A. In the context of motorsport and track driving, the short answer is almost certainly not! Wings add considerably more downforce than drag, and downforce generates extra grip. Providing that grip is well balanced front and rear throughout the speed range, most drivers will have no problem exploiting the extra grip and lapping or running faster over a given course. The extra grip helps not only to maintain higher cornering speeds, but it also helps with braking, acceleration and confidence too. Indeed it is often the case that end of straight speeds increase once a car generates more downforce by using wings, despite the generally small amount of extra drag they do also create, because speed through the previous corner will be higher, and acceleration out of it will possibly be better too.
When it comes to improving lap or run time, maximum speed is not usually very significant, whereas grip is crucial. There are exceptions where high speed is maintained for a sufficient length of time to be significant of course. But this is why we like to advise you personally on the best wing configuration for your car, so we can take into account how much power you have, what venues you compete or drive at, and also advise you on ways to aerodynamically balance your car so you can maximise the benefit of your new wing!
A. Use this formula to convert drag into absorbed bhp : (2 x drag(N) x speed ( m/s )) ÷ 1500
A. The wider a wing is, the more efficient it is, so the simple answer is to run as wide a wing as your technical regulations allow. If there are no applicable regulations on maximum ‘span’ for your application then the rule of thumb is to run it the same width as the maximum width of your car. At least that way when you walk to the back of the car you won’t run head on into the wing, though you might catch your shoulder on it!
This answer takes on a more serious technical tone though when discussing applications on closed saloons/sedans and GT cars especially, although this also applies to any type of car really including sports racing and single seater racing cars. Essentially the airflow to the centre section of any wing is the part most adversely affected by the car ahead of it, and the outer sections generally see the ‘cleanest’, most energetic air. Even with a relatively ‘sleek’ GT car the air that encounters the centre part of the wing loses energy during its passage over the car. So it is often the outer sections of a wing that generate the most downforce, and generally speaking because of this a wider wing just adds efficient benefit.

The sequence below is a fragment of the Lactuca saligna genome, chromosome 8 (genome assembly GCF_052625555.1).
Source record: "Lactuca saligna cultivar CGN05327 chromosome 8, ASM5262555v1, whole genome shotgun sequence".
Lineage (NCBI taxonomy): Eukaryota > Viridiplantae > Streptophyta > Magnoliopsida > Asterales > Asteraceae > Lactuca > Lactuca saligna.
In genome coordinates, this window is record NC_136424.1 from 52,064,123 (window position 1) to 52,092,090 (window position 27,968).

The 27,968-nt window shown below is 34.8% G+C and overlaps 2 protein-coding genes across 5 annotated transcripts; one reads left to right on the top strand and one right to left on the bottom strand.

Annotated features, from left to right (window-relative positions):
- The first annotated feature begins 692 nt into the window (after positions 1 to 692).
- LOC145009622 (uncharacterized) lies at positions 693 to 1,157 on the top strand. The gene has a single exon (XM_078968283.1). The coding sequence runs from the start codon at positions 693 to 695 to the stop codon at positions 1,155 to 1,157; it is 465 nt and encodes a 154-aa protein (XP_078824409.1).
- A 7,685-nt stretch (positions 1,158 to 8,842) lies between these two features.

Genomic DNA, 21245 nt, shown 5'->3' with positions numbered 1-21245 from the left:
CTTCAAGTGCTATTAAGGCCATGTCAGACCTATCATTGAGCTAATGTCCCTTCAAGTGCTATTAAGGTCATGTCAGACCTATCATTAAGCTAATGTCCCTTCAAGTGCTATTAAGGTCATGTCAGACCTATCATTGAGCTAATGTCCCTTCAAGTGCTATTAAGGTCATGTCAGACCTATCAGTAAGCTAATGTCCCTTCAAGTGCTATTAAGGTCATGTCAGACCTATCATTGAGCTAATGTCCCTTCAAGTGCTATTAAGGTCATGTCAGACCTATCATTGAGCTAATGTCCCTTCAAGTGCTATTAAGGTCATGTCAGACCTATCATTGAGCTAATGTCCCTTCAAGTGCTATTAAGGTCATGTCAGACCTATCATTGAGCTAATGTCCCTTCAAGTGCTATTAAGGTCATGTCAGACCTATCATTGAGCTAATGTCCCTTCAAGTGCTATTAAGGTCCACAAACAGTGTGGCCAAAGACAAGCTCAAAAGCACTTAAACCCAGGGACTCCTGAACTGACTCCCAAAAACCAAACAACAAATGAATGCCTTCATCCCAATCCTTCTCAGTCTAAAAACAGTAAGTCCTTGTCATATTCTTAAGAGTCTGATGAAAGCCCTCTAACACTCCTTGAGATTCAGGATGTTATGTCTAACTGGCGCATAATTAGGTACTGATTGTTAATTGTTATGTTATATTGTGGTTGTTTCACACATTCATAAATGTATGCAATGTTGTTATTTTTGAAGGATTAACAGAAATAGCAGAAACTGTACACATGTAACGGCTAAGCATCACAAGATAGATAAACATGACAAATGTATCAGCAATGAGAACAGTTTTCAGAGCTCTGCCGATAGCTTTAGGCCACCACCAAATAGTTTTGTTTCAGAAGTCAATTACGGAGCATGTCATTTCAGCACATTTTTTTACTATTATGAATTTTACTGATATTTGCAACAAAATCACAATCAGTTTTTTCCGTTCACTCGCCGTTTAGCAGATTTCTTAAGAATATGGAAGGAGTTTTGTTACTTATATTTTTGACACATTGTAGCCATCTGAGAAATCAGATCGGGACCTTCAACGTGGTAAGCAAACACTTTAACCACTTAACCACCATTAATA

A. Sometimes technical regulations limit the maximum height and the furthest back a wing may be, but this can still leave room for manoeuvre. Sometimes there are no technical regulations in this respect, in which case the options are infinite. So let’s try and put some more rules of thumb in place where we can, and examine the implications of more open options where we can’t.
In the case of closed saloons/sedans and GT cars that apply maximum height and maximum rearward positions (often related to maximum roof height and the rearmost extent of the vehicle), generally speaking put the wing as high and as far back as you can. This will enable it to work as well as it can by putting it in the ‘cleanest’ air available.
With sports racing and single seater racing categories, usually wing position is defined in technical regulations too, and as high and far back as allowed often works best, and it certainly works well. However, there are instances where a lower and possibly more forward position can interact with a rear diffuser exit and help to generate more efficient downforce from the underbody even though wing downforce might decrease in such a modified location. This is something that can only really be quantified with some form of instrumented testing on track or in a wind tunnel, although a good test driver can help determine the best solution here too. Some single seaters (and some sports racers) run a lower wing tier and an upper wing tier to gain benefit all round in this regard, though this configuration is generally for more potent racecars that are less sensitive to the additional drag that inevitably accrues.